Comparison of haemodynamic effects of lateral and sitting positions during induction of spinal anaesthesia for elective caesarean section

Nutan Dileeprao Kharge, Ashish Mali, Pinakin Gujjar


Background: Spinal anaesthesia avoids the problems associated with general anaesthesia such as airway manipulation, polypharmacy, postoperative respiratory problems, and cognitive dysfunction. It can be given in lateral and sitting positions. The aim of the present study was to compare the effect of induction position for spinal anaesthesia in elective caesarean section on hemodynamic, sensory and motor block characteristics and patient satisfaction.

Methods: 120 ASA physical status I and II patients undergoing elective caesarean section were randomized to receive spinal anaesthesia in the lateral position or the sitting position. Hyperbaric bupivacaine (0.5%) was injected into the spinal space while the patients were either in sitting or lateral position at L3-L4 level. Effects on hemodynamic parameters, sensory block and motor block characteristics and patient satisfaction were analysed.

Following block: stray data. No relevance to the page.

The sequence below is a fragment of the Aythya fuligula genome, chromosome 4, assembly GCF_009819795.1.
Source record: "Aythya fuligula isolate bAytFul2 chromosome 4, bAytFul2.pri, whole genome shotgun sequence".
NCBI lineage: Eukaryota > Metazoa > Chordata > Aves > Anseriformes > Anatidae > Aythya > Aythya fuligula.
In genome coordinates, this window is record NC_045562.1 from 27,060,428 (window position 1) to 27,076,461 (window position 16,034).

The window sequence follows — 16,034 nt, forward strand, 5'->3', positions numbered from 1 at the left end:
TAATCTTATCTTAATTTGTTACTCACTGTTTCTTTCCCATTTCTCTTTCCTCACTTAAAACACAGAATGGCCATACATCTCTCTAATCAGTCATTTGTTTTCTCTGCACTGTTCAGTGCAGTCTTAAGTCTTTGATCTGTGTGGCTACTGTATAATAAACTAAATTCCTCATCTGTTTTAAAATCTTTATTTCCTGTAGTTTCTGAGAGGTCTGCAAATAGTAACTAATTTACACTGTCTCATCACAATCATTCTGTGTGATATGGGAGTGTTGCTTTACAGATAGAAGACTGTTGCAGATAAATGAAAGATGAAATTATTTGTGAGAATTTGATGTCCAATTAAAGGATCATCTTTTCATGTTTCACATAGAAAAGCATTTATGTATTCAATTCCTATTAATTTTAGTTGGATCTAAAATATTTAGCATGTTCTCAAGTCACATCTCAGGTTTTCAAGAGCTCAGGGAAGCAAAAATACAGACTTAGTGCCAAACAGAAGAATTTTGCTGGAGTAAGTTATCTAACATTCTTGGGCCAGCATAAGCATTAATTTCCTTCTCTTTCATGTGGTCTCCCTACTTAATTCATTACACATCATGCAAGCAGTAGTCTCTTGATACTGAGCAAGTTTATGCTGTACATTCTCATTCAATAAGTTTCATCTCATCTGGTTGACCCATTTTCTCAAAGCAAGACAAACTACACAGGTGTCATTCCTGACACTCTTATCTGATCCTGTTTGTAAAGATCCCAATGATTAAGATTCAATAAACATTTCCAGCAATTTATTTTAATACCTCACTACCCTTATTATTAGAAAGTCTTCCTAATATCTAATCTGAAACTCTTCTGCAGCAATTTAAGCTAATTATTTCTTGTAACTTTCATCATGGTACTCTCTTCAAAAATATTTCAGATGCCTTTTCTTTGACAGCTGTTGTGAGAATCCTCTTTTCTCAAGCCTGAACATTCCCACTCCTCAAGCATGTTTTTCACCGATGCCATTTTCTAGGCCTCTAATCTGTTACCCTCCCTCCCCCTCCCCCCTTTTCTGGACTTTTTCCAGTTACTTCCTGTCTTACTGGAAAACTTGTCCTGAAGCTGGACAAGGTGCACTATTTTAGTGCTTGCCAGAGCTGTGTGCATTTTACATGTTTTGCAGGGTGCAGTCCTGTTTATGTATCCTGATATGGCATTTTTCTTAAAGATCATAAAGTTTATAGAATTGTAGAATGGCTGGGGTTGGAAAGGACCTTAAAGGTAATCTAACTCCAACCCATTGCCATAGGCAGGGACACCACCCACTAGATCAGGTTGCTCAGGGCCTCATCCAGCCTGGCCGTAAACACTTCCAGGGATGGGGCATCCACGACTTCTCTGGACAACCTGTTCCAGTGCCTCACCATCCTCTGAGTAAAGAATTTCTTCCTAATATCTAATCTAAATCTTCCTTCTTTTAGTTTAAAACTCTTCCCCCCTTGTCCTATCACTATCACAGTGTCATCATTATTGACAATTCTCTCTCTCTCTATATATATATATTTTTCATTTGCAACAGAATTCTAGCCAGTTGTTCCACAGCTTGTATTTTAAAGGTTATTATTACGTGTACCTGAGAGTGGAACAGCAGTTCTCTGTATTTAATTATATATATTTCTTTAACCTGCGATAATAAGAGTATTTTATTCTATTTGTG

Results: Demographic characteristics did not seem to have any impact on the overall outcome of the study. Induction position for spinal anaesthesia does not affect the hemodynamic parameters and incidence of side effects when adequate preloading is done. There was no statistically significant difference in the sensory level and motor level achieved. However lateral position appears to be more comfortable than sitting position (P <0.001).

Conclusions: Inducing position for spinal anaesthesia did not affect haemodynamic stability and block characteristics in both the groups except that patients feel more comfortable in lateral position.


Caesarean sections, Haemodynamic effects, Inducing position, Spinal anaesthesia

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